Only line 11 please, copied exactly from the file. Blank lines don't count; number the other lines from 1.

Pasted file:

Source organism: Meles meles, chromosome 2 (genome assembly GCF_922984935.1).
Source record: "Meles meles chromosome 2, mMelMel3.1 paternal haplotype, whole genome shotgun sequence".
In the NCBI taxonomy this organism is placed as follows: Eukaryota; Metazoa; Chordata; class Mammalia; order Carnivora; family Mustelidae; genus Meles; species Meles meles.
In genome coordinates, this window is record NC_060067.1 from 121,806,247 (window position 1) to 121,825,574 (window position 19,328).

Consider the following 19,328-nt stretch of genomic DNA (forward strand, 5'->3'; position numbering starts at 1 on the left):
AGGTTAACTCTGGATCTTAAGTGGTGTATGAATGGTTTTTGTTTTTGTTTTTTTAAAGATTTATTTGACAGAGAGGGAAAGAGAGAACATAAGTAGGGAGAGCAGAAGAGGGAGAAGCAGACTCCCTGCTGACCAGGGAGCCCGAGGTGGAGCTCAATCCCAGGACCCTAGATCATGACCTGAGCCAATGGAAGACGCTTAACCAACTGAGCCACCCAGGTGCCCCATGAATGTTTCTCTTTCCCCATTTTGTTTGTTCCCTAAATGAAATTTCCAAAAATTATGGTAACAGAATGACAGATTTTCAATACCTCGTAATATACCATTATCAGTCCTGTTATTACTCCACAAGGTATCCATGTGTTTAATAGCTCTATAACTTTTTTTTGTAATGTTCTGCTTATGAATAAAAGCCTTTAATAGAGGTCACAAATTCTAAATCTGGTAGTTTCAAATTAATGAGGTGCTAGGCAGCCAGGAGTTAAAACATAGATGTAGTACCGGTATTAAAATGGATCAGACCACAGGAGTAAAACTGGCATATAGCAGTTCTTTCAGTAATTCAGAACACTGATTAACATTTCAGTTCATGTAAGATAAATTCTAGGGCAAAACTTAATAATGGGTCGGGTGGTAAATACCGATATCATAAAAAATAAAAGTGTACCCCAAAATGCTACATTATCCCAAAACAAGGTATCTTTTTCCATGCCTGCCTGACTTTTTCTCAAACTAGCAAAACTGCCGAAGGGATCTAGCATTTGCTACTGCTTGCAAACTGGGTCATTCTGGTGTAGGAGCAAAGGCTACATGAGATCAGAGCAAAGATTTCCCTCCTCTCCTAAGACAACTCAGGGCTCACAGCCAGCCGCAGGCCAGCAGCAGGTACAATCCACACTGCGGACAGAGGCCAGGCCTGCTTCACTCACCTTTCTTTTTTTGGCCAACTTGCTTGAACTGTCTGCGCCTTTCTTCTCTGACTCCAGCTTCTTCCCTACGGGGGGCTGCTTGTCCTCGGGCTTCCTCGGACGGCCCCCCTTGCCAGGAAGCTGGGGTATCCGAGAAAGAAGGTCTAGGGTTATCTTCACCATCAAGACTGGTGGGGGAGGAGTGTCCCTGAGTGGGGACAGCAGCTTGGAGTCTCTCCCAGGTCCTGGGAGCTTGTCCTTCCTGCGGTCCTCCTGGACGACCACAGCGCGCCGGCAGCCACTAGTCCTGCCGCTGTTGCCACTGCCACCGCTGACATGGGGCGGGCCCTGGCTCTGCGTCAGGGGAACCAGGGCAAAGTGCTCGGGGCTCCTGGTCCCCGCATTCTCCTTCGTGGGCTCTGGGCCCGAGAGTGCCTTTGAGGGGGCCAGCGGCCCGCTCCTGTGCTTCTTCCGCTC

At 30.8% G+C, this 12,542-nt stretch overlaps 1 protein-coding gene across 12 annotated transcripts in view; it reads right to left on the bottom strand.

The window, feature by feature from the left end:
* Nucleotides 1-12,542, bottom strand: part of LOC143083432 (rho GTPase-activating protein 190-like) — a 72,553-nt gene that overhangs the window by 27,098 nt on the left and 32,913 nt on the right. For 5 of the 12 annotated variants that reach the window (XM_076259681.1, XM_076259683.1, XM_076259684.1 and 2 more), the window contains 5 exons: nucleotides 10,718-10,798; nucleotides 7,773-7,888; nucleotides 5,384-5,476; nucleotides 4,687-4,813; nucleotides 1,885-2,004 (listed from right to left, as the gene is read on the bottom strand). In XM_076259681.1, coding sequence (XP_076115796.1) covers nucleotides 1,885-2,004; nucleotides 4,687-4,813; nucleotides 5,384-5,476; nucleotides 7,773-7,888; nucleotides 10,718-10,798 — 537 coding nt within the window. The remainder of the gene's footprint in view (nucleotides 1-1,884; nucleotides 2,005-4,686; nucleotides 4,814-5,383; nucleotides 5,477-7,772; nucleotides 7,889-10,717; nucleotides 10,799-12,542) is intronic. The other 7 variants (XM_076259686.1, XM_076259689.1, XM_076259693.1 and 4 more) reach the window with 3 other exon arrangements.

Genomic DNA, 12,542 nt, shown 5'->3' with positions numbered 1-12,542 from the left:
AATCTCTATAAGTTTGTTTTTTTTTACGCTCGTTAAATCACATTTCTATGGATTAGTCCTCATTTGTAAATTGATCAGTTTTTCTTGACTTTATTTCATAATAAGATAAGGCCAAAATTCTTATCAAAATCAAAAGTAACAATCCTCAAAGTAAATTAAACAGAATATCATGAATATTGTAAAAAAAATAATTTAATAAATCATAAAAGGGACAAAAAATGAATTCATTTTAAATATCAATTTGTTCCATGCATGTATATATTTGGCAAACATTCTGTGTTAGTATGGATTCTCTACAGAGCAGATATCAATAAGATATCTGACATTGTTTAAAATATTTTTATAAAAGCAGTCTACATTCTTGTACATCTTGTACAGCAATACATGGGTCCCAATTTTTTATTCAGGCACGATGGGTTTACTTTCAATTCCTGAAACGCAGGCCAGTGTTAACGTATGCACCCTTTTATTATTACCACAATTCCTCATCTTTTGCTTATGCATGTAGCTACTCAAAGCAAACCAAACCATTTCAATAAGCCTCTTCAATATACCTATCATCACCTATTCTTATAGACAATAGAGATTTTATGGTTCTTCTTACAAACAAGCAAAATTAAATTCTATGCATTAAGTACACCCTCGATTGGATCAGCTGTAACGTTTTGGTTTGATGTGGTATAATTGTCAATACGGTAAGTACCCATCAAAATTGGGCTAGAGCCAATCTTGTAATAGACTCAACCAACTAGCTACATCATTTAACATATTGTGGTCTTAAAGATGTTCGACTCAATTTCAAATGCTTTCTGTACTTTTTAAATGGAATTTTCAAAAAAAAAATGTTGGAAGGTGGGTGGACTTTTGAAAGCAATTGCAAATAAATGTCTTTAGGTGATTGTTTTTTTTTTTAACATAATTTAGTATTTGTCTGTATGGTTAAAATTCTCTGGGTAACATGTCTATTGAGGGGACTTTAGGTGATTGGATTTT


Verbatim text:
AATCTCTATAAGTTTGTTTTTTTTTACGCTCGTTAAATCACATTTCTATGGATTAGTCCTCATTTGTAAATTGATCAGTTTTTCTTGACTTTATTTCATAATAAGATAAGGCCAAAATTCTTATCAAAATCAAAAGTAACAATCCTCAAAGTAAATTAAACAGAATATCATGAATATTGTAAAAAAAATAATTTAATAAATCATAAAAGGGACAAAAAATGAATTCATTTTAAATATCAATTTGTTCCATGCATGTATATATTTGGCAAACATTCTGTGTTAGTATGGATTCTCTACAGAGCAGATATCAATAAGATATCTGACATTGTTTAAAATATTTTTATAAAAGCAGTCTACATTCTTGTACATCTTGTACAGCAATACATGGGTCCCAATTTTTTATTCAGGCACGATGGGTTTACTTTCAATTCCTGAAACGCAGGCCAGTGTTAACGTATGCACCCTTTTATTATTACCACAATTCCTCATCTTTTGCTTATGCATGTAGCTACTCAAAGCAAACCAAACCATTTCAATAAGCCTCTTCAATATACCTATCATCACCTATTCTTATAGACAATAGAGATTTTATGGTTCTTCTTACAAACAAGCAAAATTAAATTCTATGCATTAAGTACACCCTCGATTGGATCAGCTGTAACGTTTTGGTTTGATGTGGTATAATTGTCAATACGGTAAGTACCCATCAAAATTGGGCTAGAGCCAATCTTGTAATAGACTCAACCAACTAGCTACATCATTTAACATATTGTGGTCTTAAAGATGTTCGACTCAATTTCAAATGCTTTCTGTACTTTTTAAATGGAATTTTCAAAAAAAAAATGTTGGAAGGTGGGTGGACTTTTGAAAGCAATTGCAAATAAATGTCTTTAGGTGATTGTTTTTTTTTTTAACATAATTTAGTATTTGTCTGTATGGTTAAAATTCTCTGGGTAACATGTCTATTGAGGGGACTTTAGGTGATTGGATTTT